Global indexes struggled in the last two bear markets
Total returns in recent bear markets
January 26, 2018 | 1 minute read
U.S. stocks touched another record high once again this week as the S&P 500 Index is in the midst of its best January return since 1997.1,2 Investors remain enthusiastic about the potential benefits of the recently signed tax bill along with the strong start to the current earnings season.
As noted last week, the Dow Jones Industrial Average recently completed its fastest ever thousand-point climb when it moved from 25,000 to 26,000 in just 8 days.3 Following such a rapid move, many market valuation metrics sit at, or near, all-time highs.
One such metric, the Shiller Cyclically Adjusted PE ratio, or CAPE, is currently at 33.6. It has only been higher once in its history, when it reached approximately 44.2 in 2000.4 It’s important to note that the market’s rising valuations have come at a time when volatility has been near a historic low point. The CBOE Volatility Index, at 11.52, currently sits at just over half its long-term average of approximately 19.3.5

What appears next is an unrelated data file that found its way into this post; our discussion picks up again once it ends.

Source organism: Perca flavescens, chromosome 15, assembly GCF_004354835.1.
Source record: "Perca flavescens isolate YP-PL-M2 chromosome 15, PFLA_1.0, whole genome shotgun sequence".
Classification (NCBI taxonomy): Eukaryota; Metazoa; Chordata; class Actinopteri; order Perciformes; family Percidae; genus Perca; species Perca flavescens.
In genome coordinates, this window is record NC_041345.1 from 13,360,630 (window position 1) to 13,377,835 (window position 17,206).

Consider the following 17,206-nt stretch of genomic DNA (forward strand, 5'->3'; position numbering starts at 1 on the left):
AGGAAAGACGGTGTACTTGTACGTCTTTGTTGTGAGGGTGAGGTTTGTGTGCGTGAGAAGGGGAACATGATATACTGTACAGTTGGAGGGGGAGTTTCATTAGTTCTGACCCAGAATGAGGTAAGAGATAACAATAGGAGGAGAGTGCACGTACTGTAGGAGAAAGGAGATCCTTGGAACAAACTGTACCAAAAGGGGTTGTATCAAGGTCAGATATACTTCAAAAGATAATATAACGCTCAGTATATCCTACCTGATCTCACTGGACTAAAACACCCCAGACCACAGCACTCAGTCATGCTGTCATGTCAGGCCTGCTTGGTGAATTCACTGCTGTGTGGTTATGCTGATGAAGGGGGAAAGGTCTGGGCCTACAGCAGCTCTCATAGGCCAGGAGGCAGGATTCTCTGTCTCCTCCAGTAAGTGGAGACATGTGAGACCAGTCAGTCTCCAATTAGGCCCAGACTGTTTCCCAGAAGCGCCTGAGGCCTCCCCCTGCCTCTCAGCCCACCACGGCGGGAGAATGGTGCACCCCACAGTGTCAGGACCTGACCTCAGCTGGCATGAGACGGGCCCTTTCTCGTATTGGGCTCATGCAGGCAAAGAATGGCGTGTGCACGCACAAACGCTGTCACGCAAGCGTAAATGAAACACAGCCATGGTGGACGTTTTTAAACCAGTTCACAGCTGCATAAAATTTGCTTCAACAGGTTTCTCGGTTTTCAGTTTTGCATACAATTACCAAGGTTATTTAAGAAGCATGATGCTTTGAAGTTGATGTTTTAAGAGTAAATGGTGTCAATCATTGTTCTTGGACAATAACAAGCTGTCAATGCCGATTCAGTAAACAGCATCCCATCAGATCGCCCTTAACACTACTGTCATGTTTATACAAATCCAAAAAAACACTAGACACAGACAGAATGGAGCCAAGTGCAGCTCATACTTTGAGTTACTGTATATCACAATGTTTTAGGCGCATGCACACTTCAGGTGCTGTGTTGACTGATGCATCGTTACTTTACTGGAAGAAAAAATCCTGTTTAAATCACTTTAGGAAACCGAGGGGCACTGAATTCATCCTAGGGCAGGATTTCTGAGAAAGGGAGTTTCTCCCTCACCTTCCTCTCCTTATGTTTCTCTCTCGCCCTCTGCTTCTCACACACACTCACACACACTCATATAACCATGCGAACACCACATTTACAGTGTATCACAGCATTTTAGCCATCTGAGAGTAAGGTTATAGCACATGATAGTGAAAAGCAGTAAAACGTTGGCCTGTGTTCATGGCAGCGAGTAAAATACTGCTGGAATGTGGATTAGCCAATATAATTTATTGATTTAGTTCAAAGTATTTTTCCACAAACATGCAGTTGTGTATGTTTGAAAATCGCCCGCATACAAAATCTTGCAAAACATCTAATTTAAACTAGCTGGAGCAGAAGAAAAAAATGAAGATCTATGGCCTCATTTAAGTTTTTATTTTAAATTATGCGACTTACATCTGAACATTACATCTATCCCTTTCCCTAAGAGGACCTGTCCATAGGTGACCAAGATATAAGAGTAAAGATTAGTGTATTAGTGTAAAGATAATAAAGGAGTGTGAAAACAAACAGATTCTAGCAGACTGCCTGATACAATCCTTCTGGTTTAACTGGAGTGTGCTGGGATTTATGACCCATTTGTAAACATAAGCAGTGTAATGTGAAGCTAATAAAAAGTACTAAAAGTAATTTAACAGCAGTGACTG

No one can predict when or where the market will move next. However, investors might be wise to watch market conditions should volatility once again enter the markets from such potential sources as Fed policy, consumer demand and employment trends.
The chart highlights the performance across major equity asset classes during two recent downturns – the tech bubble that began in 2000 and the global financial crisis beginning in 2007. As shown, global diversification did not provide adequate protection to investors in either period.6 In both instances, performance across traditional asset classes remained highly correlated, generating significant declines across domestic, international and emerging market equities.26